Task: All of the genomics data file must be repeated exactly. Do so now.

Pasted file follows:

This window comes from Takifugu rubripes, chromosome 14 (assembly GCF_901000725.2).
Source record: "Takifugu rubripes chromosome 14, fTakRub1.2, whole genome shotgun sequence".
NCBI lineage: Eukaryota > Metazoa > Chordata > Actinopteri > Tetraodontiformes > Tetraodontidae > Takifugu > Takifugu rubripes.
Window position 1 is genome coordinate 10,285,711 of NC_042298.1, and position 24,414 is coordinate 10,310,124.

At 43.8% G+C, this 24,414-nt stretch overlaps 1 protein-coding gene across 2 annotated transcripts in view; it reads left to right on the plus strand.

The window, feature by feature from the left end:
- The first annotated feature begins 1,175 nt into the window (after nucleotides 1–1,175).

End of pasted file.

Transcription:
This window comes from Takifugu rubripes, chromosome 14 (assembly GCF_901000725.2).
Source record: "Takifugu rubripes chromosome 14, fTakRub1.2, whole genome shotgun sequence".
NCBI lineage: Eukaryota > Metazoa > Chordata > Actinopteri > Tetraodontiformes > Tetraodontidae > Takifugu > Takifugu rubripes.
Window position 1 is genome coordinate 10,285,711 of NC_042298.1, and position 24,414 is coordinate 10,310,124.

At 43.8% G+C, this 24,414-nt stretch overlaps 1 protein-coding gene across 2 annotated transcripts in view; it reads left to right on the plus strand.

The window, feature by feature from the left end:
- The first annotated feature begins 1,175 nt into the window (after nucleotides 1–1,175).